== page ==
Sunday, December 12, 2004

Recipe: Green Beans and Tomatoes

Here’s another in the crusade to make canned veggies a delicious and exciting addition to every meal. This is not George’s Greek Green Beans. That’s another story entirely, and one we’ll tell the next time I make a bucket of those incredible beans (so I can take some photos of the process). But for the rest of the time, this simple combination should show up on your table frequently. And with more holiday meals coming up . . .

here's what you'll need . . .
1 can kitchen cut green beans (they used to be 16 oz. cans; now they’re 14; next year 12?)
1 can whole peeled tomatoes (same story, ah well . . .)
6 whole fennel seeds
healthy pinch dried oregano
fresh ground Tellicherry pepper
splash of white wine

Here’s how you do it.

Dump the tomatoes into a saucepan. Use the blade of a spatula (or your favorite implement of destruction) to slice the whole tomatoes into pieces – at least quarters, more if you wish.

Break up tomatoes

Add precisely 6 fennel seeds. (Well, that’s what I told Cathy the first time I did these, and it was probably pretty close. Now that she’s comfortable with the flavor, a little more than 6 is common!) A touch of fennel will enhance the flavor of the tomato; but if your beans taste like licorice, you used way too much.

Add the oregano. As almost always with dried herbs, crush the oregano by rolling and rubbing it between thumb and forefinger before tossing it into the pan. Once again, the idea is to enhance, not to flavor, so be judicious with your pinch. I’d guess I typically use ½ tsp. for a single-can batch like we’re describing here.

Add spices

Now comes the hard part. Decision time. Do you include the packing liquid from the green beans? Or not.

Here’s the secret decoder ring: Are you making gravy?

If you’re serving these beans with anything that uses gravy (roast beef, roast fowl, roast pork, hey, Pizza if you like gravy on your pie!), then be sure to dump the entire can of beans, liquid and all into the pot! Your gravy will thank you when you drain the cooking liquid from your beans and tomatoes into your gravy-making pan!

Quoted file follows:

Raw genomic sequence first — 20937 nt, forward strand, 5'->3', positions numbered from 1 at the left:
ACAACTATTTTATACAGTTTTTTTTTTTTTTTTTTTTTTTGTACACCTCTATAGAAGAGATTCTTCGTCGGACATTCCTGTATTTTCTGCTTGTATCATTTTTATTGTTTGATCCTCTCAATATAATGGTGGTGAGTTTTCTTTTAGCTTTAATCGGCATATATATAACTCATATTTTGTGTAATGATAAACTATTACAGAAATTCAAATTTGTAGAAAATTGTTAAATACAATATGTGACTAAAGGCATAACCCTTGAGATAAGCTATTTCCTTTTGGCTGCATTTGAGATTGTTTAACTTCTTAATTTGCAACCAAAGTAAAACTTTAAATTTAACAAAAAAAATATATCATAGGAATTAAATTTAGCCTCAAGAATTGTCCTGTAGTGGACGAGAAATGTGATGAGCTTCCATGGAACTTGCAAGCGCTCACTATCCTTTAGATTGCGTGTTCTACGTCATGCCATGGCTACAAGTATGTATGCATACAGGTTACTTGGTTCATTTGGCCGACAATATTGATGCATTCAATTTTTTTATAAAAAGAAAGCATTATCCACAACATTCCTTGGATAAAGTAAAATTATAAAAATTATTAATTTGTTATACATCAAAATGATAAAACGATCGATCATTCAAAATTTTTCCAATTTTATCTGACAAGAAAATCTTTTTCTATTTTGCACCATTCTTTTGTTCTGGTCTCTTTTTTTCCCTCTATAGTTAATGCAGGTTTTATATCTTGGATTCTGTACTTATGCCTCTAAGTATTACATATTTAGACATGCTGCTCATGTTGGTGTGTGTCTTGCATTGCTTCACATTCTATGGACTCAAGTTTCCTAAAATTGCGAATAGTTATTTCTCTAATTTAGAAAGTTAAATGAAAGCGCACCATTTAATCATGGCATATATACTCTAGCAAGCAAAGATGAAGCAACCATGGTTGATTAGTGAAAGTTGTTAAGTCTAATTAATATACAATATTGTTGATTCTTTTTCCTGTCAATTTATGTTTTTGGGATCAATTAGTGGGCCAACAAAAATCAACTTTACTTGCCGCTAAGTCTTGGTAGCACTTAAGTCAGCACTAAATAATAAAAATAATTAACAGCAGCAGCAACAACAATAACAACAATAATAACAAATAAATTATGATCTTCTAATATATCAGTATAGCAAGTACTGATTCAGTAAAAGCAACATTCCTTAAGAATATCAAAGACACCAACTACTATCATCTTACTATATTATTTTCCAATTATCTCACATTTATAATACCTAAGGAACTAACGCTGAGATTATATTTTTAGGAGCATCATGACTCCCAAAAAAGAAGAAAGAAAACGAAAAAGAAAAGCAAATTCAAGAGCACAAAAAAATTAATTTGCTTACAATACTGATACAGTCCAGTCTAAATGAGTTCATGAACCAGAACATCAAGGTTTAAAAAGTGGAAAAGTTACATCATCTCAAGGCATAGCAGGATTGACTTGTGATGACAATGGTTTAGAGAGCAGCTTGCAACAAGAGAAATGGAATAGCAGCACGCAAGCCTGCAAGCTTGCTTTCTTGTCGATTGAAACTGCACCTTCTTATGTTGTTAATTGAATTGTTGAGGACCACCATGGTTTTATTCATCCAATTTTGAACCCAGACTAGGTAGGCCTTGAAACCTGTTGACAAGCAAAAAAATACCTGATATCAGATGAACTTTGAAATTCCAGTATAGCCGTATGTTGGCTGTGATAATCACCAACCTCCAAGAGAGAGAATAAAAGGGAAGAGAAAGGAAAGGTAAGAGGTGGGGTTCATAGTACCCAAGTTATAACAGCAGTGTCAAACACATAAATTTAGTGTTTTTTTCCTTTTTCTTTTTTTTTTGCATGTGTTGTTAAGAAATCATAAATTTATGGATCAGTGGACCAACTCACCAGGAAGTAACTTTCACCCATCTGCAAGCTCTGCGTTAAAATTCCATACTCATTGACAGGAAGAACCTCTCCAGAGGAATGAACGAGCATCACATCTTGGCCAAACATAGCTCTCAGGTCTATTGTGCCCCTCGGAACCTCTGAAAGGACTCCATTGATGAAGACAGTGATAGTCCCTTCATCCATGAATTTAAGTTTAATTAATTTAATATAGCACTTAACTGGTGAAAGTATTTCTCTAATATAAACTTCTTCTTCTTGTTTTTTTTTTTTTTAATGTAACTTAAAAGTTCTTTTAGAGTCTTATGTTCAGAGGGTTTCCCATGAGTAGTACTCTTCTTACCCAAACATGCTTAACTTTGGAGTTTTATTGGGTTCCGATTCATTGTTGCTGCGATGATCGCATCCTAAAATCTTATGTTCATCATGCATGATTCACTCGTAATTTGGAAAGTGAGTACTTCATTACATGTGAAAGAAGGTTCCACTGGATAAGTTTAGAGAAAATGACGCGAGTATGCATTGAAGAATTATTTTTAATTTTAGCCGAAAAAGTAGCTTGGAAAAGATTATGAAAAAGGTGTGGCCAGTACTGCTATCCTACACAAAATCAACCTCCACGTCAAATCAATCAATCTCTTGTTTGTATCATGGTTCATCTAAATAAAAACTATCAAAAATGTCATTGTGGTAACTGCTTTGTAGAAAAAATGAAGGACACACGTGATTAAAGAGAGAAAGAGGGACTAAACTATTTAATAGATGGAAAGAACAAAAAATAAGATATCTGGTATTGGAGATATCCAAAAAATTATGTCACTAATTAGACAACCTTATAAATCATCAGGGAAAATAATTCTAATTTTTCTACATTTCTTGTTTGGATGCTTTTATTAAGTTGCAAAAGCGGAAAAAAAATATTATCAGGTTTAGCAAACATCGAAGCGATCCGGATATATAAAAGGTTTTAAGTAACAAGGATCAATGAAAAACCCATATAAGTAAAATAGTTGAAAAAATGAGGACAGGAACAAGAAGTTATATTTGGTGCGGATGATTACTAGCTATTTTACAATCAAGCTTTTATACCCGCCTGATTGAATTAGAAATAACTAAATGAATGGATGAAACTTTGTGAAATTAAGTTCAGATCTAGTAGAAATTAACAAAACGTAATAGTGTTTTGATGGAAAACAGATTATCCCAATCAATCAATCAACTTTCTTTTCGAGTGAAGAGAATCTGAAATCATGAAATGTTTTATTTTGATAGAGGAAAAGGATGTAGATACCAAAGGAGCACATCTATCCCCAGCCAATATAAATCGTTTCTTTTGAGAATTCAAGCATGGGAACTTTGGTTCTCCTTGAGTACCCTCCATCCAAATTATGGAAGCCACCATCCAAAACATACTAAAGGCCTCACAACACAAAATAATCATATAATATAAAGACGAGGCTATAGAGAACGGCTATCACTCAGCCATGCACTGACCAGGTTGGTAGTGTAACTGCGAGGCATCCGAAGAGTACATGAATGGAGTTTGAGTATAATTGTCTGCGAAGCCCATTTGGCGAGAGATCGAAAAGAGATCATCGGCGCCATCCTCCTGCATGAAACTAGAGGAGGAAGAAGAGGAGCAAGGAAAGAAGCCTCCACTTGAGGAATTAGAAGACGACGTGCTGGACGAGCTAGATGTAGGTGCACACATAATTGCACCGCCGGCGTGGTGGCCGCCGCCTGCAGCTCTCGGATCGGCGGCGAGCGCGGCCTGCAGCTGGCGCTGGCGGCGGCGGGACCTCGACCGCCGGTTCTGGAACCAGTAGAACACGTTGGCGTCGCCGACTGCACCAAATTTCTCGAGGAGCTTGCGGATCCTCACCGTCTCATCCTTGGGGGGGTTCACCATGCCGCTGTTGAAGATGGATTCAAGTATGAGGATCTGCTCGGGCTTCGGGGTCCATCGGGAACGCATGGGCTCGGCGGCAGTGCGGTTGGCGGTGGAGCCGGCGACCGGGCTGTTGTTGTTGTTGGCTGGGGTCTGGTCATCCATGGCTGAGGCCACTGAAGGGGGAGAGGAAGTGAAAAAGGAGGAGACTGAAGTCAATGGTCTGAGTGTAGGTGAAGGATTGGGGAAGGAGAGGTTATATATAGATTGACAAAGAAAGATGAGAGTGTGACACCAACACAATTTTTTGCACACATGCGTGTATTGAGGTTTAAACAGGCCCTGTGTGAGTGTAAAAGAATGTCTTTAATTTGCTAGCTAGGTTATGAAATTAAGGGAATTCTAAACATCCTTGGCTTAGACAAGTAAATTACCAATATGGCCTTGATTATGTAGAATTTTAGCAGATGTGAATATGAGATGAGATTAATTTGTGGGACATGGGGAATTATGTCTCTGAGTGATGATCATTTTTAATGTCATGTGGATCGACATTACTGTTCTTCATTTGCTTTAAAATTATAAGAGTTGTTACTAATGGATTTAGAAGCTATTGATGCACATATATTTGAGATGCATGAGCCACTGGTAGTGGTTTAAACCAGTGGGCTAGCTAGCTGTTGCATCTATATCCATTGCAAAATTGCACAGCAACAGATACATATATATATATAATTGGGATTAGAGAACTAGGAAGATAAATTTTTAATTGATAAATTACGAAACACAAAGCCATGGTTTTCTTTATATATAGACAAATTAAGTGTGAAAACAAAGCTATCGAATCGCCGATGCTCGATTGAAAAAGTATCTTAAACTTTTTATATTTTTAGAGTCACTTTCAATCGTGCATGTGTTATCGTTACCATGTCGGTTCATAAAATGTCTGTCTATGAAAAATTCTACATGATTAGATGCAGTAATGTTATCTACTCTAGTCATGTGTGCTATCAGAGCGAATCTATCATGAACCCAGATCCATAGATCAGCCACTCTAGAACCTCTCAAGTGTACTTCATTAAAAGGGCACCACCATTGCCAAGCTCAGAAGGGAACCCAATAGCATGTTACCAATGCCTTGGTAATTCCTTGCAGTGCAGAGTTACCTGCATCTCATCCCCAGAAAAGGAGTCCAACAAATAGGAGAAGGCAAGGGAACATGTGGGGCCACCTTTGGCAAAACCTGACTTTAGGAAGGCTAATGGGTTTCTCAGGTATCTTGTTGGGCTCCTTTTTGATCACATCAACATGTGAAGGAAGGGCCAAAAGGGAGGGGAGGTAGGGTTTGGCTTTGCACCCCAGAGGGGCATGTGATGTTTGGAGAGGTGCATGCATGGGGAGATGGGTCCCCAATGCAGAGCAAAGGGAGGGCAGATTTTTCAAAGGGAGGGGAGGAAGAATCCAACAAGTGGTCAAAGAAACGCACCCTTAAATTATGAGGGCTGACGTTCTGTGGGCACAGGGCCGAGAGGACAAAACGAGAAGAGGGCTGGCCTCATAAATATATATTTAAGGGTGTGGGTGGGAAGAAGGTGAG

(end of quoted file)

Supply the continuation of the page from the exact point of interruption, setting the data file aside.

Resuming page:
If no gravy, then drain the liquid from the beans before tossing them in on top of the tomatoes.

But either way, toss in the beans. And grind some Tellicherry all over the top of them. (No, you don’t need to add any salt – there’s plenty in the tomatoes, and even more if you added the bean liquid!) Now spritz a small splash or two of white wine across the top to wash some of the pepper into the tomato layer (the alcohol releases some flavors in the tomatoes that would otherwise remain hidden). Finally, cover your creation and put it over barely-there-heat for at least an hour. Two is fine.

Beans and the pepper

Check on the pot after 30 minutes or so. You should find a good head of steam under the lid, but no serious bubbling on the surface. This is a dish you want to warm into submission. If you’re working with a gas stove where low temperatures are hard to maintain, try a double boiler. I mean, as long as you don’t actually burn (char) the tomatoes, you’ll be fine (so if you have to do a hurry-up-batch, go for it!) But sneaking up on the beans will leave them as ‘crunchy’ as a canned bean can get. Your goal here is to meld the flavors not to ‘cook’ the vegetables.

And there you have it; magic from a couple of cans.

Green beans & tomatoes served

If you need to serve more than two or three, use two cans of beans and one of tomatoes, and maybe 12 fennel seeds . . .

It’s endlessly scalable, so just cook ‘em up and enjoy!

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